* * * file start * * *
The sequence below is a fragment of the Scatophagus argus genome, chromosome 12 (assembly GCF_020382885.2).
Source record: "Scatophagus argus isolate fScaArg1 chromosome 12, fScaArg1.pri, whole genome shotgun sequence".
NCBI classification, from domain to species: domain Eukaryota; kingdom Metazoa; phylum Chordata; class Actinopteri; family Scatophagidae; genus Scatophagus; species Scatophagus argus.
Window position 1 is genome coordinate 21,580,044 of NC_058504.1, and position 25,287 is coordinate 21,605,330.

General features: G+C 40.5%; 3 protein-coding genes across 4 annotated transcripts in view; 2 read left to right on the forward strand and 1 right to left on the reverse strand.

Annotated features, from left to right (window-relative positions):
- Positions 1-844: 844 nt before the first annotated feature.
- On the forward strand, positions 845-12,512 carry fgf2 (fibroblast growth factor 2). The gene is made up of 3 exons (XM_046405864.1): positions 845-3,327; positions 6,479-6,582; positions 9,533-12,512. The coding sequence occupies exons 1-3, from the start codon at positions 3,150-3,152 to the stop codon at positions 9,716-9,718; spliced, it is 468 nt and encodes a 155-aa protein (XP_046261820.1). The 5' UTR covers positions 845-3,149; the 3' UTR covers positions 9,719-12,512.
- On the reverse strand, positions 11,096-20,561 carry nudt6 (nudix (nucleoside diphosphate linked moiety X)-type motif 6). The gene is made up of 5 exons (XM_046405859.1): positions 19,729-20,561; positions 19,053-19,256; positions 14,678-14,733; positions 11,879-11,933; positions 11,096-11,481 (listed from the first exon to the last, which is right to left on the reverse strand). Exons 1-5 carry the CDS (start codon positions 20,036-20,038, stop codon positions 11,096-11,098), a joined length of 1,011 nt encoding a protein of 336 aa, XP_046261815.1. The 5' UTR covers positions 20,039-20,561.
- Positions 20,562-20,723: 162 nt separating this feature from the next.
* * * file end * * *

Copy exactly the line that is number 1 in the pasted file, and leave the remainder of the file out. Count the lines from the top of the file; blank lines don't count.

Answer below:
The sequence below is a fragment of the Scatophagus argus genome, chromosome 12 (assembly GCF_020382885.2).